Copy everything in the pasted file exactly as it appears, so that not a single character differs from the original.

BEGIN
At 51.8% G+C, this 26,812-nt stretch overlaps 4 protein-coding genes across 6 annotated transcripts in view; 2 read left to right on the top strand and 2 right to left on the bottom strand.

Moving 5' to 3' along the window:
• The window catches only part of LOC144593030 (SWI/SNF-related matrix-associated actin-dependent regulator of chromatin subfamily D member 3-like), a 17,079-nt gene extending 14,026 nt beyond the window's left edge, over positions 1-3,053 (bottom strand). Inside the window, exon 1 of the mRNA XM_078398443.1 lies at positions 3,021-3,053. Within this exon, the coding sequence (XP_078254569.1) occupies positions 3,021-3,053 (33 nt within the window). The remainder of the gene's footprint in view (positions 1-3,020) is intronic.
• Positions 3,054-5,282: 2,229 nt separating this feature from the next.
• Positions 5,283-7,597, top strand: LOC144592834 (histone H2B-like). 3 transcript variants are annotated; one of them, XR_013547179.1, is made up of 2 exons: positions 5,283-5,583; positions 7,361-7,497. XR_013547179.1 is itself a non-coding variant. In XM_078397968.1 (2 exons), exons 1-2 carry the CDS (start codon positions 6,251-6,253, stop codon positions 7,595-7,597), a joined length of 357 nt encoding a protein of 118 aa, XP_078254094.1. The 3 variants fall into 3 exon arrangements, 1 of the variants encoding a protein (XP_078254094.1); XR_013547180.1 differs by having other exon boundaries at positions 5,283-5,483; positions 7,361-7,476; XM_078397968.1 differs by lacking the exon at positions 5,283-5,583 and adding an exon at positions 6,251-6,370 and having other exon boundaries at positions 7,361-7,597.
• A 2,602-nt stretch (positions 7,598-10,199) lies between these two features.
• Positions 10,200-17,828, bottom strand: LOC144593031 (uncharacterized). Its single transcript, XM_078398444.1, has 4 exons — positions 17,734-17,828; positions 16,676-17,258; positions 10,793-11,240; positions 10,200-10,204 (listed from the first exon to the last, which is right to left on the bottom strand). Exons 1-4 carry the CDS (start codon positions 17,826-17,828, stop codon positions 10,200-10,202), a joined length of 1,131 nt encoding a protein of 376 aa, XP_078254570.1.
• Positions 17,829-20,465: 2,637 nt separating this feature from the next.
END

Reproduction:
At 51.8% G+C, this 26,812-nt stretch overlaps 4 protein-coding genes across 6 annotated transcripts in view; 2 read left to right on the top strand and 2 right to left on the bottom strand.

Moving 5' to 3' along the window:
• The window catches only part of LOC144593030 (SWI/SNF-related matrix-associated actin-dependent regulator of chromatin subfamily D member 3-like), a 17,079-nt gene extending 14,026 nt beyond the window's left edge, over positions 1-3,053 (bottom strand). Inside the window, exon 1 of the mRNA XM_078398443.1 lies at positions 3,021-3,053. Within this exon, the coding sequence (XP_078254569.1) occupies positions 3,021-3,053 (33 nt within the window). The remainder of the gene's footprint in view (positions 1-3,020) is intronic.
• Positions 3,054-5,282: 2,229 nt separating this feature from the next.
• Positions 5,283-7,597, top strand: LOC144592834 (histone H2B-like). 3 transcript variants are annotated; one of them, XR_013547179.1, is made up of 2 exons: positions 5,283-5,583; positions 7,361-7,497. XR_013547179.1 is itself a non-coding variant. In XM_078397968.1 (2 exons), exons 1-2 carry the CDS (start codon positions 6,251-6,253, stop codon positions 7,595-7,597), a joined length of 357 nt encoding a protein of 118 aa, XP_078254094.1. The 3 variants fall into 3 exon arrangements, 1 of the variants encoding a protein (XP_078254094.1); XR_013547180.1 differs by having other exon boundaries at positions 5,283-5,483; positions 7,361-7,476; XM_078397968.1 differs by lacking the exon at positions 5,283-5,583 and adding an exon at positions 6,251-6,370 and having other exon boundaries at positions 7,361-7,597.
• A 2,602-nt stretch (positions 7,598-10,199) lies between these two features.
• Positions 10,200-17,828, bottom strand: LOC144593031 (uncharacterized). Its single transcript, XM_078398444.1, has 4 exons — positions 17,734-17,828; positions 16,676-17,258; positions 10,793-11,240; positions 10,200-10,204 (listed from the first exon to the last, which is right to left on the bottom strand). Exons 1-4 carry the CDS (start codon positions 17,826-17,828, stop codon positions 10,200-10,202), a joined length of 1,131 nt encoding a protein of 376 aa, XP_078254570.1.
• Positions 17,829-20,465: 2,637 nt separating this feature from the next.